ABSTRACT: In the last decade there has been extensive research on the mechanical properties of biological walls, using in particular atomic force microscope (AFM) and compression testing by micromanipulation. Small indentation experiments using AFM and sharp indenters consistently give an elastic modulus (E) of the yeast cell (Saccharomyces cerevisiae) wall of 0.2-1.6 MPa , whereas micromanipulation and other large deformation techniques generate values of 100-200 MPa . No explanation has yet been reported to account for this difference of two orders of magnitude. It will be shown here using finite element modeling (FEM) that the Hertzian equation used to calculate E from AFM data is inappropriate for core-shell spheres like yeast cells. Secondly, a double-layer cell wall model is presented to explain the difference in E values obtained with the AFM and micromanipulation techniques. Finite element modelling (FEM) was performed using ABAQUS/Standard 6.5. Half core-shell spheres were simulated in 2D under axis-symmetrical conditions, as performed previously for the compression of microcapsules with a core-shell structure . The AFM indenter and the bottom substrate were modeled as rigid materials, while the cell wall was modeled using 7100 deformable CAX4RH elements; the mesh size was more refined close to the indentation area (see Fig. 1). For a double -layer wall, a second shell was introduced under the previous external layer using 1500 CAX4RH elements. The liquid core was modelled using FAX2 elements with a density of 1 kg L-1. The wall material was modeled as isotropic and linearly elastic; a Hookean approach has been considered as it has been shown to be a good mechanical model for the yeast wall up to very large deformations . Different inner pressure values common for yeast cells were also modelled. Single-layer cell wall model AFM compression studies commonly calculate the mechanical properties of the cell wall using the Hertzian equation (1), assuming a spherical shape of the indenter: (1) where rind is the indenter radius and dind is the indentation depth. However, this equation cannot be used for core-shell spheres, a possible model for yeast cells, because of the significant inward bending of the wall, as shown in Fig. 1, regardless of the inner pressure. The displacement of the indenter tip (d) is much larger than dind. In practice, what has been calculated is a pseudo Hertzian E assuming dind = d. Considering this, the E values reported with AFM for yeast cell are underestimated by 5-10 times. Figure 1: FEM results showing compression with a sharp indenter, for a displacement twice the wall thickness (d = 2h), yet the penetration indentation is dind ~0.18h. Double-layer cell wall model The common assumption of all previous biomechanical studies is that the yeast cell wall is homogeneous, although possibly having chitin-rich bud scars. However, there are two very different layers in the yeast cell wall encapsulating the plasma membrane. The outer layer is comprised of mannoproteins, reported to control the cell porosity, while the inner layer is composed of b1,3-glucan and chitin, which is believed to impart mechanical strength to the cell wall . A FEM model was constructed for a double-layer wall with different thickness and elastic modulus values, assuming a soft external layer and a stiff inner layer. Micromanipulation experiments were conducted to compress single yeast cells until rupture, which usually occurred at fractional deformations e of 0.6-0.7, defined by the ratio of displacement to initial cell diameter (2r) . Figure 2 shows that using (Eh)total, defined as the sum of (Eh)out and (Eh)in, a unique relationship for the normalized compression force versus deformation is obtained regardless of the actual elastic modulus values of the two layers within the chosen ranges. Therefore, assuming a double-layer model of the yeast cell wall, micromanipulation results provide (Eh)total, found to be in the range of 11-15 N m-1. Figure 2: Normalized compression force with the total wall stiffness using parallel compression for a double-layer model with an inner wall of hin/r = 1% and an outer wall of hout/r = 4%. Under a double-layer model, the associated errors in using a Hertzian analysis, such as eq. (1), for the determination of E are smaller than those in the single-layer wall model due to the existence of the stiff inner layer that limits the inward bending of the cell wall. Figure 3 shows that Hertz-like curve fitting can still be performed at small deformations, as also observed for single layers, despite eq. (1) not being fully valid. In addition, the estimated E is close to that of the outer layer. Hence, AFM results using a sharp tip are reasonably correct only if a stiff inner layer is assumed. AFM and micromanipulation results can be combined to determine the biomechanical properties of the two layers in the yeast cell wall. The external later is characterized with sharp tip indentation, Eout ~1 MPa. For a total wall thickness h of ~130 nm, the thickness of the b1,3-glucan fiber layer (hin) is estimated to be around 10-40 nm. Finally, the elastic modulus of the stiff inner layer was calculated to be Ein ~ 0.3-1.3 GPa depending on chosen value of hin. Figure 3: Normalized compression force with the outer wall stiffness using a sharp indenter for a double-layer model with hin/r = 0.8%, Ein = 100 MPa and hout/r = 4.4%. The FEM data has been fitted by Hertzian analysis. Conclusions A biomechanical double-layer cell wall model has been developed following the layered structure of the S. cerevisiae wall. Assuming an external soft layer plus an internal stiff layer, it is shown that the reported AFM elastic modulus corresponds to that of the external layer, while micromanipulation results provide the total wall stiffness. The results can be combined, using the thickness of the different layers, to estimate the elastic modulus of the stiff b1,3-glucan layer for the first time. REFERENCES 1. Dague E, et al. Yeast 27, 673-684, 2010. 2. Smith AE, et al. PNAS USA 97, 9871-9874, 2000. 3. Mercad-Prieto R, et al. Chem Eng Sci 66, 1835-1843, 2011. 4. Klis FM, et al. FEMS Microbiol Rev 26, 239-256, 2002.12 AIChE Annual Meeting; 11/2012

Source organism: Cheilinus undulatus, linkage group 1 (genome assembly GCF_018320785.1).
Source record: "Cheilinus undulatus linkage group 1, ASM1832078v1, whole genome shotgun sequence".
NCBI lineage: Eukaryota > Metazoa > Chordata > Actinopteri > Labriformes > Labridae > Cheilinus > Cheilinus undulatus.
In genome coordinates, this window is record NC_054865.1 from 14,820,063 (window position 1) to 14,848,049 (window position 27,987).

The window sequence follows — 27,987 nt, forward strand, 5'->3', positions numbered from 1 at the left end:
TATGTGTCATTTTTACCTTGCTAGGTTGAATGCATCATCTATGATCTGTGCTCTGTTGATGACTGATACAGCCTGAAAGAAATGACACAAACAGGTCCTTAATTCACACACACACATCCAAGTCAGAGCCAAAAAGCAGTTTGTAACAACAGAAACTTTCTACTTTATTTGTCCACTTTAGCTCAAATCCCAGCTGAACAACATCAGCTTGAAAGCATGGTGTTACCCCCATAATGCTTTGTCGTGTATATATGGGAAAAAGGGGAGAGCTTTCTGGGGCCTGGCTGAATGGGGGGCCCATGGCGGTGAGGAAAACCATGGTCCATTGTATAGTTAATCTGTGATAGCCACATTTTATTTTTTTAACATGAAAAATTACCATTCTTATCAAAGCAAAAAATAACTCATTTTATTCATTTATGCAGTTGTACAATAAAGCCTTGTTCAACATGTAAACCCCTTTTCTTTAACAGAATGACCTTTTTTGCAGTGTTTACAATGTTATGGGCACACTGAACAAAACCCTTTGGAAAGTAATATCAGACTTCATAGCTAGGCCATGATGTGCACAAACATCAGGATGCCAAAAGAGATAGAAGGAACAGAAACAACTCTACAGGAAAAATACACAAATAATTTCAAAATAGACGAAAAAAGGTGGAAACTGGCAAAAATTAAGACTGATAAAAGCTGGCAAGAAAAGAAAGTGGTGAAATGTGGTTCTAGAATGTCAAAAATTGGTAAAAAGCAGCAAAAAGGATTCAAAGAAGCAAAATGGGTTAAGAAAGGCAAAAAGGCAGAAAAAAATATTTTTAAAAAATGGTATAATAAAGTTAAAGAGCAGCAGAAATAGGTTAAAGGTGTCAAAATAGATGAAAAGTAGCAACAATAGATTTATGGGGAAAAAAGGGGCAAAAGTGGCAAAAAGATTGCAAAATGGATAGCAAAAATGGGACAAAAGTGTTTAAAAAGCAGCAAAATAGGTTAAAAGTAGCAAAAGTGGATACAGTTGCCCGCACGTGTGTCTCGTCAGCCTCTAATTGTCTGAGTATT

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ABSTRACT: Regulation of cell volume is central to homeostasis. It is assumed to begin with the detection of a change in water potential across the bounding membrane, but it is not clear how this is accomplished. While examples of general osmoreceptors (which sense osmotic pressure in one phase) and stretch-activated ion channels (which require swelling of a cell or organelle) are known, effective volume regulation requires true transmembrane osmosensors (TMOs) which directly detect a water potential difference spanning a membrane. At present, no TMO molecule has been unambiguously identified, and clear evidence for mammalian TMOs is notably lacking. In this paper, we set out a theory of TMOs which requires a water channel spanning the membrane that excludes the major osmotic solutes, responds directly without the need for any other process such as swelling, and signals to other molecules associated with the magnitude of changing osmotic differences. The most likely molecules that are fit for this purpose and which are also ubiquitous in eukaryotic cells are aquaporins (AQPs). We review experimental evidence from several systems which indicates that AQPs are essential elements in regulation and may be functioning as TMOs; i.e. the first step in an osmosensing sequence that signals osmotic imbalance in a cell or organelle. We extend this concept to several systems of current interest in which the cellular involvement of AQPs as simple water channels is puzzling or counter-intuitive. We suggest that, apart from regulatory volume changes in cells, AQPs may also be acting as TMOs in red cells, secretory granules and microorganisms.Journal of Membrane Biology 03/2015; DOI:10.1007/s00232-015-9790-0 · 2.17 Impact Factor
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ABSTRACT: During hyperosmotic shock, Saccharomyces cerevisiae adjusts to physiological challenges, including large plasma membrane invaginations generated by rapid cell shrinkage. Calcineurin, the Ca(2+)/calmodulin-dependent phosphatase, is normally cytosolic, but concentrates in puncta and at sites of polarized growth during intense osmotic stress; inhibition of calcineurin-activated gene expression, suggests that restricting its access to substrates tunes calcineurin signaling specificity. Hyperosmotic shock promotes calcineurin binding to and dephosphorylation of the PI(4,5)P2 phosphatase, synaptojanin/Inp53/Sjl3 and causes dramatic calcineurin-dependent reorganization of PI(4,5)P2-enriched membrane domains. Inp53 normally promotes sorting at the trans-Golgi network, but localizes to cortical actin patches in osmotically-stressed cells. By activating Inp53, calcineurin repolarizes the actin cytoskeleton, and maintains normal plasma membrane morphology in synaptojanin-limited cells. In response to hyperosmotic shock and calcineurin-dependent regulation, Inp53 shifts from associating predominantly with clathrin to interacting with endocytic proteins, Sla1, Bzz1, and Bsp1, suggesting that Inp53 mediates stress-specific endocytic events. This response has physiological and molecular similarities to calcineurin-regulated activity-dependent bulk endocytosis in neurons, which retrieves a bolus of plasma membrane deposited by synaptic vesicle fusion. We propose that activation of Ca(2+)/calcineurin and PI(4,5)P2 signaling to regulate endocytosis is a fundamental and conserved response to excess membrane in eukaryotic cells. © 2014 by The American Society for Cell Biology.Molecular Biology of the Cell 12/2014; 26(4). DOI:10.1091/mbc.E14-05-1019 · 4.55 Impact Factor